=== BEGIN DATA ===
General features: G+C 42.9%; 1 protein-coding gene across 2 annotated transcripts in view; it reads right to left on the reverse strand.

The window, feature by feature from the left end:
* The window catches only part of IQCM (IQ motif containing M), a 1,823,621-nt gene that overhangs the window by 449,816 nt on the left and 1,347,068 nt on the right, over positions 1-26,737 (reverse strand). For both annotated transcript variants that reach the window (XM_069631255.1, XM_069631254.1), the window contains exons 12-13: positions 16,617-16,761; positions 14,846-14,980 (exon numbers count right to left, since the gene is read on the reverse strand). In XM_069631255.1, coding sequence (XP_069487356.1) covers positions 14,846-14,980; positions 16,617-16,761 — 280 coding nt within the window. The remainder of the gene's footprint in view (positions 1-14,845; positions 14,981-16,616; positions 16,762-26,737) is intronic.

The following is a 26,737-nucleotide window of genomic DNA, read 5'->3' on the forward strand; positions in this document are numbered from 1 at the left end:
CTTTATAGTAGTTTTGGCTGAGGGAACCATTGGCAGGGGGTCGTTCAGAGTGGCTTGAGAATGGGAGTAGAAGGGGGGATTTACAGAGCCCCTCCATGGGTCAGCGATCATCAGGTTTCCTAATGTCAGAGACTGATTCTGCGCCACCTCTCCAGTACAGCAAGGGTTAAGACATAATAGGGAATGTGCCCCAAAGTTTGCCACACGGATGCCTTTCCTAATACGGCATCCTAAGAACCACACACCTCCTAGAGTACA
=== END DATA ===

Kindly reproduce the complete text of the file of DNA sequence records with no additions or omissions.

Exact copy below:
General features: G+C 42.9%; 1 protein-coding gene across 2 annotated transcripts in view; it reads right to left on the reverse strand.

The window, feature by feature from the left end:
* The window catches only part of IQCM (IQ motif containing M), a 1,823,621-nt gene that overhangs the window by 449,816 nt on the left and 1,347,068 nt on the right, over positions 1-26,737 (reverse strand). For both annotated transcript variants that reach the window (XM_069631255.1, XM_069631254.1), the window contains exons 12-13: positions 16,617-16,761; positions 14,846-14,980 (exon numbers count right to left, since the gene is read on the reverse strand). In XM_069631255.1, coding sequence (XP_069487356.1) covers positions 14,846-14,980; positions 16,617-16,761 — 280 coding nt within the window. The remainder of the gene's footprint in view (positions 1-14,845; positions 14,981-16,616; positions 16,762-26,737) is intronic.

The following is a 26,737-nucleotide window of genomic DNA, read 5'->3' on the forward strand; positions in this document are numbered from 1 at the left end:
CTTTATAGTAGTTTTGGCTGAGGGAACCATTGGCAGGGGGTCGTTCAGAGTGGCTTGAGAATGGGAGTAGAAGGGGGGATTTACAGAGCCCCTCCATGGGTCAGCGATCATCAGGTTTCCTAATGTCAGAGACTGATTCTGCGCCACCTCTCCAGTACAGCAAGGGTTAAGACATAATAGGGAATGTGCCCCAAAGTTTGCCACACGGATGCCTTTCCTAATACGGCATCCTAAGAACCACACACCTCCTAGAGTACA